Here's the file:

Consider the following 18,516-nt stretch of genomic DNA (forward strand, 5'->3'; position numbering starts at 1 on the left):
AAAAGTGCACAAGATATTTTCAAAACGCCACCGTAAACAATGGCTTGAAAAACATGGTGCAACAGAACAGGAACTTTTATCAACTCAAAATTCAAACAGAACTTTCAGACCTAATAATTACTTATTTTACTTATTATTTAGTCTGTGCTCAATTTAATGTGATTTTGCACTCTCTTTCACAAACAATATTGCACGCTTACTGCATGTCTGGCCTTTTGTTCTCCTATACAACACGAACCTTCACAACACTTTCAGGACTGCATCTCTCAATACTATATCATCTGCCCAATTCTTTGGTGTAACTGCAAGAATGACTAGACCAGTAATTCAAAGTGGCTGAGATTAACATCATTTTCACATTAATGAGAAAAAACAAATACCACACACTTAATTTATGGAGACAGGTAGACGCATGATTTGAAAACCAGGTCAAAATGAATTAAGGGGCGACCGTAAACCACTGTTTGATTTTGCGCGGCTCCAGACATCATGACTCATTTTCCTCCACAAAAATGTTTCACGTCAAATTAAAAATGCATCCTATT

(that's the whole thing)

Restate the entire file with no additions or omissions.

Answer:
Consider the following 18,516-nt stretch of genomic DNA (forward strand, 5'->3'; position numbering starts at 1 on the left):
AAAAGTGCACAAGATATTTTCAAAACGCCACCGTAAACAATGGCTTGAAAAACATGGTGCAACAGAACAGGAACTTTTATCAACTCAAAATTCAAACAGAACTTTCAGACCTAATAATTACTTATTTTACTTATTATTTAGTCTGTGCTCAATTTAATGTGATTTTGCACTCTCTTTCACAAACAATATTGCACGCTTACTGCATGTCTGGCCTTTTGTTCTCCTATACAACACGAACCTTCACAACACTTTCAGGACTGCATCTCTCAATACTATATCATCTGCCCAATTCTTTGGTGTAACTGCAAGAATGACTAGACCAGTAATTCAAAGTGGCTGAGATTAACATCATTTTCACATTAATGAGAAAAAACAAATACCACACACTTAATTTATGGAGACAGGTAGACGCATGATTTGAAAACCAGGTCAAAATGAATTAAGGGGCGACCGTAAACCACTGTTTGATTTTGCGCGGCTCCAGACATCATGACTCATTTTCCTCCACAAAAATGTTTCACGTCAAATTAAAAATGCATCCTATT